In her acknowledgements, the author of this book, who is known to me, called this book (quote), “nonfiction on an obscure subject”(end of quote). Indeed, I had never heard of Marshal Jean Lannes before this book came to my attention. As a noncommissioned officer (NCO) in the US Army during the 80’s and 90’s (post-Vietnam era, Cold War soldier), there was no need for me to know about this gentleman.
Margaret also had these words to say about her mentor at the Institute on Napoleon and the French Revolution at Florida State University, Dr. Donald D. Horward:
(quote) “I thank him for accepting me, a somewhat elderly and opinionated female, as one of his graduate students. He taught me rigorous research skills, the art of critical analysis, and the ability to see two sides, and sometimes three, of each issue. He also made a valiant effort, generally successful, to eradicate all traces of purple prose from my dissertation. The fact that I put it all back in this book, and then some, is not his fault.” (end of quote)
Before I go further, I know it is important to answer the question Margaret has brought up. What is “purple prose“? Of all the definitions I looked at, I like the way Bob Dole put it. Here is his definition of “purple prose”:
Bob Dole: “I’d say that purple prose is a passage that is so needlessly ornate and wordy that it takes away from the meaning of the passage. We all want our writings to be vivid and sometimes it’s just a little too tempting to describe absolutely everything about a scene, halting action and killing comprehension. The more wordy the passage gets, the harder it is to get the point across.” (Source: Yahoo)
Let’s move on to my review. I obtained a free sample to use for this review from Amazon Kindle. I also used a free sample from Google books. The price of this book puts it outside of my purchase ability. This review is voluntary. I wasn’t asked to write this review by the author. I write on my own personal initiative.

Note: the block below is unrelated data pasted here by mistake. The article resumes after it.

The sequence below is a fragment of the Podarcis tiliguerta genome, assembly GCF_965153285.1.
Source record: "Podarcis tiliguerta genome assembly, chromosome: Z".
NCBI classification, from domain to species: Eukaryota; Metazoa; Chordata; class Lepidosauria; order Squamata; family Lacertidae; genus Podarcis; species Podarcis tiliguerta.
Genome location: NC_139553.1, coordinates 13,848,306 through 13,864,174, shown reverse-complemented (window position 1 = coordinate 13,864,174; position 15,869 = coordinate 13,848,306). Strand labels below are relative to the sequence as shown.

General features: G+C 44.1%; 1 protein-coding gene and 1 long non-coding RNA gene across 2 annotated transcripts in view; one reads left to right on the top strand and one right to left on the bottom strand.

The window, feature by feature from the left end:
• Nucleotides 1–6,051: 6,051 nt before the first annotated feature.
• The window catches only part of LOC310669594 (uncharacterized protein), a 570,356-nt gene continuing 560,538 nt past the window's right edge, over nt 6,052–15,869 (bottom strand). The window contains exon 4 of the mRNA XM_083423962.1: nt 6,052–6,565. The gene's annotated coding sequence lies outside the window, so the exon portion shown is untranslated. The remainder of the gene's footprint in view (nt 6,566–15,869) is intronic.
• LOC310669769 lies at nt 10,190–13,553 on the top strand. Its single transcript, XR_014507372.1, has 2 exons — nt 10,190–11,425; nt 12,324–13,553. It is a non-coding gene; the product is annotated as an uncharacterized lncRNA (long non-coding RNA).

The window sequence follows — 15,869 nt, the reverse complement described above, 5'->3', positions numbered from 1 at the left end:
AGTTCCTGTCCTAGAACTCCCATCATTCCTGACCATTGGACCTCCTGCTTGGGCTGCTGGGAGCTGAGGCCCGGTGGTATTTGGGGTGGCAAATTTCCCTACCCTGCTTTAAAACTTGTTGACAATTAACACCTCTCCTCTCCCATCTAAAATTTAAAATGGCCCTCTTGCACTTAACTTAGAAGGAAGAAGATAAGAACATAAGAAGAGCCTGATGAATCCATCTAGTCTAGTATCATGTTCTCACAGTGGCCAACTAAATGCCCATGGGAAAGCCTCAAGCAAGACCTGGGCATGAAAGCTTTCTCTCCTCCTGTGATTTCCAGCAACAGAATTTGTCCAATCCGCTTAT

Firstly, other reviewers have indicated that the author is a talented and dedicated researcher, but somewhat lacking in other skills. All of this, however, must take a backseat to her ability to present a historically accurate text in a convincing manner. I draw your attention to that fundamental question here. Is this book convincing? To answer, a qualified military opinion is enlightening.
I turn to the written comments of Major Michael A. Boden, an operations observer/controller at the Combat Maneuver and Training Center at Hohenfels Training Area in Germany. Major Boden is a former assistant professor of history at the US. Military Academy. At the time of writing (2003), he was a graduate of the U.S. Army Command and General Staff College and a Ph.D. candidate in history at Vanderbilt University. He served during the Gulf War in Saudi Arabia and Kuwait with the 1st (Tiger) Brigade, 2d Armored Division, and in Kosovo during 2002 as Executive Officer (XO) of the 1st Battalion, 77th Armor.
Writing in “Army History Magazine,” (the Professional Bulletin of Army History) in the Summer-Fall 2003 issue, he concluded his book review by saying: (quote)”In the final analysis, this is a study of Jean Lannes, French marshal and advance-guard commander extraordinaire. The focus remains throughout on his personality and leadership style and how Lannes applied himself to and executed his duties as a soldier of France. Chrisawn’s research is excellent, her writing crisp, and her conclusions solid. The text is augmented by a better set of maps than most historical works possess, which only adds to the project. This is an excellent book and should serve as the foundation for any secondary research on Jean Lannes for the foreseeable future.” (end of quote)
I concur with this conclusion, based in part on my own military service of over 14 years, which also afforded me several opportunities to participate in military training exercises at Hohenfels, Vilseck and Grafenwoehr, Germany. To conclude, I provide a compelling anecdote (without purple prose) that captured my attention. It is taken from Chapter 7: Revanche on a Grand Scale: Jena 1806.
“”Lannes reached Paris before Christmas…He did not spend much time in Paris in case Napoleon had plans for him. Instead, he went to Lectoure…Lannes refused the invitations that he received, including one from Napoleon… “Tell the emperor I’ll obey him on the battlefield, but not now-I’m on leave,”… Evidently Napoleon…left hm alone.” (end of quote) Makes you want to know more about Marshal Jean Lannes, “The Emperor’s Friend”, doesn’t it? Get this book if it does…
Reviewed by Thomas Jerome Baker
Author of Boudicca: Her Story